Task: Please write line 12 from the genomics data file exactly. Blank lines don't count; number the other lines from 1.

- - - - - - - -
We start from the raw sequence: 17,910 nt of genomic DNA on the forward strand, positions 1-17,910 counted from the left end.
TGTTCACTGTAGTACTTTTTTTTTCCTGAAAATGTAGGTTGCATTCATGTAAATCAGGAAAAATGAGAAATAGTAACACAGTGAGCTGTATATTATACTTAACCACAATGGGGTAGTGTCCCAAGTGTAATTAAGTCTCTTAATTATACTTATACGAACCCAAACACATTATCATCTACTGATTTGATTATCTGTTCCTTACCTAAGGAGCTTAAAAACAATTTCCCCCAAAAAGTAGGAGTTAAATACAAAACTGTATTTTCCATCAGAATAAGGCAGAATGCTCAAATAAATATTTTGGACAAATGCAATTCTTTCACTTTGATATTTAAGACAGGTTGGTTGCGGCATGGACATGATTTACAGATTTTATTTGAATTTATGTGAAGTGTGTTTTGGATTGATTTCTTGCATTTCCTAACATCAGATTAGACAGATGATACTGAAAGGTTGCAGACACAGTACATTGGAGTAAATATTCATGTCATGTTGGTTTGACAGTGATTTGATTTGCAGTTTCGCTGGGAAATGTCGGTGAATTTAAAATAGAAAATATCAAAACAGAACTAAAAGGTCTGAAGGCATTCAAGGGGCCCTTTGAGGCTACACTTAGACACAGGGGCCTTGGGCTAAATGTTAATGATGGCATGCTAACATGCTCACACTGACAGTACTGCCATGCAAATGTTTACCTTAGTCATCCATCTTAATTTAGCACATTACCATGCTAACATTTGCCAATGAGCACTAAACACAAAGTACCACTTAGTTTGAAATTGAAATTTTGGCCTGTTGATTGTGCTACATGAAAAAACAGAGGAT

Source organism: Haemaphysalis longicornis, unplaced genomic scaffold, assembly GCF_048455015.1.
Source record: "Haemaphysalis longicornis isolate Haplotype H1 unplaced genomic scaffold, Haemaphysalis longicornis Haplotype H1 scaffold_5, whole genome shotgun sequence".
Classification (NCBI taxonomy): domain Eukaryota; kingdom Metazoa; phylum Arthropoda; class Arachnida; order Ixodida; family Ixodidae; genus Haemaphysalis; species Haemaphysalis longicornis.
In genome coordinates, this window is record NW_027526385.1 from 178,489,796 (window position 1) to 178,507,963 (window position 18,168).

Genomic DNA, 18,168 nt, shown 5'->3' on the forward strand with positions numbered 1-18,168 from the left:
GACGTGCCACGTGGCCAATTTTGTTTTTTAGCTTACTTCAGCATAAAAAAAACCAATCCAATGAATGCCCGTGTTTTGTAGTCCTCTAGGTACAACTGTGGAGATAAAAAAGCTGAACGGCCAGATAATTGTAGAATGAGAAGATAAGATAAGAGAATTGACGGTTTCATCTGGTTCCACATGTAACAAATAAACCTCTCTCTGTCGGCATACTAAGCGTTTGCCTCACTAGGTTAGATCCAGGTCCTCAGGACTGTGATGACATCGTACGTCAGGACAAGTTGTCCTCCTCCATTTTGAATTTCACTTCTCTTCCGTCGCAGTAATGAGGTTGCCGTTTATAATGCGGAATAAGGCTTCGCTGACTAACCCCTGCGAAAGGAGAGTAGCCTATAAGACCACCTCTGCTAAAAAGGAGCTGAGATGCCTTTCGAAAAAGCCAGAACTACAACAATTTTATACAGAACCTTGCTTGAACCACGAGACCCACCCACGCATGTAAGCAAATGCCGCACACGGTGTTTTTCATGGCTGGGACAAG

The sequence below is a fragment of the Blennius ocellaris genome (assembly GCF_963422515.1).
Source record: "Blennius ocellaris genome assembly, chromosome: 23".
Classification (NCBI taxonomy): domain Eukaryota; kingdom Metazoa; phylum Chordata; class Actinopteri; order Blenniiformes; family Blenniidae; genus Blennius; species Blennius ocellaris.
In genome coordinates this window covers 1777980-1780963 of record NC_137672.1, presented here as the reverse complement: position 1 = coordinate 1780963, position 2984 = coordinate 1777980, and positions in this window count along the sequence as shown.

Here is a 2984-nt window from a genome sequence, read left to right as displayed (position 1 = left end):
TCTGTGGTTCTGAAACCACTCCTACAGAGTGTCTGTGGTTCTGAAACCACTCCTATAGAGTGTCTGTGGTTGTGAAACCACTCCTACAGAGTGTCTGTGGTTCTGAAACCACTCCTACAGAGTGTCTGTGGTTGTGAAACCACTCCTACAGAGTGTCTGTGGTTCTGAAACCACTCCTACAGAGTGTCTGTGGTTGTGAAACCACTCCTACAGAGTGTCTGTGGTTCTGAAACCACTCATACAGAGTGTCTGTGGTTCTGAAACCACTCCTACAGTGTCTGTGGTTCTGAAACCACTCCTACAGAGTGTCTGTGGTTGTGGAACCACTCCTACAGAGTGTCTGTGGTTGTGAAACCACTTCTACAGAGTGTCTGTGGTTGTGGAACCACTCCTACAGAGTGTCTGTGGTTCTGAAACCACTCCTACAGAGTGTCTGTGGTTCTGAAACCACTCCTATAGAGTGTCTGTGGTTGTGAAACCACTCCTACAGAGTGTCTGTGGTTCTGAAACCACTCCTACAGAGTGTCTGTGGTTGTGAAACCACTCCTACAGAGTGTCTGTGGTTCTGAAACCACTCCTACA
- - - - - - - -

In genome coordinates this window covers 1777980-1780963 of record NC_137672.1, presented here as the reverse complement: position 1 = coordinate 1780963, position 2984 = coordinate 1777980, and positions in this window count along the sequence as shown.